LOS ANGELES (AFX) - Mickey Mouse, SpongeBob and the Tasmanian Devil are coming to a produce aisle near you.
The cartoon characters are popping up on fruit and vegetable packaging across the country as growers strike licensing deals with entertainment companies hungry to cultivate positive images among health-conscious parents and kids.
Walt Disney Co., with its overwhelming cartoon capital and cultural clout, is the most significant entry in the produce business.
The entertainment giant is licensing characters to Indianapolis-based produce distributor Imagination Farms LLC, which has deals with 15 large growers across the country to provide fruits and vegetables for the Disney Garden brand.
'We're doing it predominantly because it is the right thing to do, but secondarily because it is the right business to be in,' said Harry Dollman, head of food products licensing for Disney.
'Concerns about the right nutrition for kids is not a fad; it's not something that will be overtaken by another trend,' he said.
Neither Disney nor Imagination Farms would discuss terms of the deal.
Imagination Farms started shipping the produce in May and currently has more than 30 different Disney Garden items in Albertsons and other supermarket chains, said Matthew Caito, who heads the distributor.
Caito plans to have 100 different produce items on supermarket shelves by January and another 100 by the end of 2007.
'We want to be able to supply an entire produce department with Disney Garden products,' he said.
Already available are peaches with Daisy Duck and Goofy stickers, and table grapes packaged in Mickey and Minnie Mouse boxes. Organic apples with Winnie the Pooh -- the mascot for Disney Garden organic selections -- are due out sometime in September.
Craig Ito, who has a 5,000-acre fruit farm in Reedley, Calif., was eager to participate when Imagination Farms approached him. He saw it as a way to lure young customers away from the fast food diets served up by time-strapped parents.
'The only way for us to grow our markets is to increase the consumption of fresh fruit among kids,' Ito said.
The kids seem to be biting.
Ito said sales of peaches, plums and nectarines bearing images of Disney characters have exceeded the amount of unbranded fruit he sold last year for about the same price.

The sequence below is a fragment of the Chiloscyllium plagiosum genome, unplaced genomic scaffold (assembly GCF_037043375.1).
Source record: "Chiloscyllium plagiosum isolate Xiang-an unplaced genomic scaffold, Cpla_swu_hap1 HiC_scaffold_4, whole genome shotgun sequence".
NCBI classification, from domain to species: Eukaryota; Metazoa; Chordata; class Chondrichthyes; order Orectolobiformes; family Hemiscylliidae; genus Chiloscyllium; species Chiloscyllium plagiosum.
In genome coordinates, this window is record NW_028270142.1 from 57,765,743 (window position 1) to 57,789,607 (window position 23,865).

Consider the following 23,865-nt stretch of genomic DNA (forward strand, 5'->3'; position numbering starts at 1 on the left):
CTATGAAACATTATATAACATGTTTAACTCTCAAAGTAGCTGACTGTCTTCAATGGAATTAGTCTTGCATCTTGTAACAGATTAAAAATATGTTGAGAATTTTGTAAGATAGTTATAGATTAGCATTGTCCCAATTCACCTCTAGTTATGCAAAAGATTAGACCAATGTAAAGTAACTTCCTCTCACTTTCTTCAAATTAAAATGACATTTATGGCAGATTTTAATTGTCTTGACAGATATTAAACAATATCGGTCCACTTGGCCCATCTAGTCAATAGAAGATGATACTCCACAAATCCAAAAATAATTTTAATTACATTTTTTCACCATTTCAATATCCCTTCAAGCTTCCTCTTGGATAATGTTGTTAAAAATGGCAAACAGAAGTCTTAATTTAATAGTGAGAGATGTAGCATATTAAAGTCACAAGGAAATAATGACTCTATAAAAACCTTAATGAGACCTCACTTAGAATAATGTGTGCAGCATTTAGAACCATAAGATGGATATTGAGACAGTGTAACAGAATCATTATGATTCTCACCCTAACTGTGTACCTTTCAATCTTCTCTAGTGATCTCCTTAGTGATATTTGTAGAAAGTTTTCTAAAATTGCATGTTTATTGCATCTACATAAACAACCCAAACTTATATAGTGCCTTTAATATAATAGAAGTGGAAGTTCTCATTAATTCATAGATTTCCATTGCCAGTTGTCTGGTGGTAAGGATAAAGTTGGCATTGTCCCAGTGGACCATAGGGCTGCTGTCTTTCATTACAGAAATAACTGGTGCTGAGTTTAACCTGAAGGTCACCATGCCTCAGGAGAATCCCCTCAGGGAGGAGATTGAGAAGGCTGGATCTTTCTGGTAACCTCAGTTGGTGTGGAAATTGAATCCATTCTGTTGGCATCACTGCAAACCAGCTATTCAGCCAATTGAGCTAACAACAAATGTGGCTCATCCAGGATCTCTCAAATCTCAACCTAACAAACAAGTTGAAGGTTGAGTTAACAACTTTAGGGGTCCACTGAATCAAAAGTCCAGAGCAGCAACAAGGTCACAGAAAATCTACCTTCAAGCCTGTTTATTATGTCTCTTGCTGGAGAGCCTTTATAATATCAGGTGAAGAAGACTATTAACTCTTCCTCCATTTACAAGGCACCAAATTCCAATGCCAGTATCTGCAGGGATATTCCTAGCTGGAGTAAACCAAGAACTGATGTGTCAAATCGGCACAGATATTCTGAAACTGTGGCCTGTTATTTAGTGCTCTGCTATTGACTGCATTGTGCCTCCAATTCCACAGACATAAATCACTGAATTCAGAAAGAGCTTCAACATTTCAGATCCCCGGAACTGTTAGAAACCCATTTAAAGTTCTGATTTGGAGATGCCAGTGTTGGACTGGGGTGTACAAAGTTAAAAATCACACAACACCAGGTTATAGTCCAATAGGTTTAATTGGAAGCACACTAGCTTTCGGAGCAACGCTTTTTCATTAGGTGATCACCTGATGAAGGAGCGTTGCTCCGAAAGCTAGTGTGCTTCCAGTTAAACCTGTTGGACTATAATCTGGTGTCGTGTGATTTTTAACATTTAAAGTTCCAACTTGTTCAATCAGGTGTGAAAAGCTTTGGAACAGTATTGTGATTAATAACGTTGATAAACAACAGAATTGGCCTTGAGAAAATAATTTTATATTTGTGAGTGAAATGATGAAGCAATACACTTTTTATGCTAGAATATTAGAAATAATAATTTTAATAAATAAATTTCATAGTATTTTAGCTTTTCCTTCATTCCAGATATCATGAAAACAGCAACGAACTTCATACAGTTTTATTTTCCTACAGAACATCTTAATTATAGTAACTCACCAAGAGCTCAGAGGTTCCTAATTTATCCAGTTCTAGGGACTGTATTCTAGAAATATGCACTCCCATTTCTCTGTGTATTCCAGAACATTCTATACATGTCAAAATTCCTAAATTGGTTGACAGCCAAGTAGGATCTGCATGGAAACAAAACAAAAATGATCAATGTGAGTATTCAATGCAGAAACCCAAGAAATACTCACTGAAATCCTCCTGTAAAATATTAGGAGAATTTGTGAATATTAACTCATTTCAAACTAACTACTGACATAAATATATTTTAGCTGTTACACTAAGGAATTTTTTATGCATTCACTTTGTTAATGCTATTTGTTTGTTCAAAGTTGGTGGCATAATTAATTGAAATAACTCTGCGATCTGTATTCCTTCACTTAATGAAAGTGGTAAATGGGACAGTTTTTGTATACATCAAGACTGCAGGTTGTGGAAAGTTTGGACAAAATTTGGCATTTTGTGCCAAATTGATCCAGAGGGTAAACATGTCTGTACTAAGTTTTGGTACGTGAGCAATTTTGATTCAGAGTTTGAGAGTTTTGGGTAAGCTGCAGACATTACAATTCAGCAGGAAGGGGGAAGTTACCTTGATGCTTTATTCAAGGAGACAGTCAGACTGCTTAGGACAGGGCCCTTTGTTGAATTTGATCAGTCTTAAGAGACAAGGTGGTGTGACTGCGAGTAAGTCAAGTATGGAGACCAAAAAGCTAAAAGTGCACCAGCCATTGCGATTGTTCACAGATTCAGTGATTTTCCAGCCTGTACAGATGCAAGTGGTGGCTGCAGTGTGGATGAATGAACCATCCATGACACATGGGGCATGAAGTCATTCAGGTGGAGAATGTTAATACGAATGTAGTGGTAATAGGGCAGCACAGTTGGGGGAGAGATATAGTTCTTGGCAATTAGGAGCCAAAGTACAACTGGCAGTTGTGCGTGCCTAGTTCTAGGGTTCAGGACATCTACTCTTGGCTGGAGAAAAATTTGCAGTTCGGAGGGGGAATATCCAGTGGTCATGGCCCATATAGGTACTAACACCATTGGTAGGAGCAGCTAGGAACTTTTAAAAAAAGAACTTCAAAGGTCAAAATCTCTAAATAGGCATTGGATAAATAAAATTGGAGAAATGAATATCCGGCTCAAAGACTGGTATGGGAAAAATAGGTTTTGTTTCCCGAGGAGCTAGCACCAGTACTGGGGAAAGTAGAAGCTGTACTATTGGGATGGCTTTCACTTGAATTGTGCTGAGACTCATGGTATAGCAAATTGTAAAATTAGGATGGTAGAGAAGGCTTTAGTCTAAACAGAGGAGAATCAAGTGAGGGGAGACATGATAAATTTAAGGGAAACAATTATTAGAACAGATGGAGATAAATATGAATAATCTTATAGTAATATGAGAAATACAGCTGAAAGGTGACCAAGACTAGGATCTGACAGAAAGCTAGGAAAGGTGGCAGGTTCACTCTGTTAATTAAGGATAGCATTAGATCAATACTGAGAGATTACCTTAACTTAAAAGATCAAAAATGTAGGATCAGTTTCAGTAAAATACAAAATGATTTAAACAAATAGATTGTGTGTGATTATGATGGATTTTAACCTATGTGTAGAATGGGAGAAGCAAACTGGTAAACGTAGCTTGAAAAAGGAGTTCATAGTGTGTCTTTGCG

He credits the cartoon characters.
'In the cereal section, you see all kinds of characters,' he said. 'In the produce area, it's kind of humdrum.'
Denise Hanisee, 60, said her 9-year-old granddaughter gets the most excited in aisles with hot chocolate and candy. She believes that enthusiasm could carry over to Disney-branded fruit because she loves Mickey Mouse and his cartoon companions.
'That might entice her,' Hanisee said.
Among the other arrivals to the produce aisle are Nickelodeon's SpongeBob SquarePants spinach and Dora the Explorer oranges. There are also Tweety Bird grapes and Tasmanian Devil apples, the result of a deal between Ready Pac Produce Inc. and Time Warner Inc.'s Warner Bros.
The marketing move comes as health professionals issue increasingly dire warnings about the consequences of unhealthy young diets.
In 2004, 18.8 percent of children ages 6 to 11 were overweight, up from just 7 percent 20 years earlier, according to the Centers for Disease Control.
A number of entertainment companies have come under fire for maintaining marketing deals with fast food chains and junk food makers.
'As long as cartoon characters are used to sell junk food directly to kids, then the entertainment industry is partially culpable for the childhood obesity epidemic,' said Harvard Medical School psychiatry instructor Susan Linn, who criticizes marketing aimed at children in her book 'Consuming Kids: The Hostile Takeover of Childhood.'
A study last year by the Institute of Medicine at the National Academies of Sciences recommended that mascots appealing to children be used only to promote healthy foods.
'If these spokes-characters are being used to promote sweetened cereals or Coca-Cola or juices that are contributing to obesity or poor childhood health, then it does become an issue,' said Vivica Kraak, a researcher who contributed to the study.
Licensing arrangements between growers and cartoon makers are not new. Bugs Bunny has appeared on packaging for carrots, and Popeye has plugged spinach.
But such tie-ins have been rare, mostly because low profit margins in the produce industry have left little money to spend on expensive licensing deals, said Jim Prevor, who edits Produce Business magazine and maintains a Web log as The Perishable Pundit.
These days, however, Hollywood sees such links as more than just a source of revenue. Entertainment companies are likely providing the characters to growers at affordable prices as a way to polish their image among parents and young people, Prevor said.
'The amount of money from the licensing fee is insignificant,' Prevor said. 'Part of it is to be able to go to parents and to say 'We're here to help you.''
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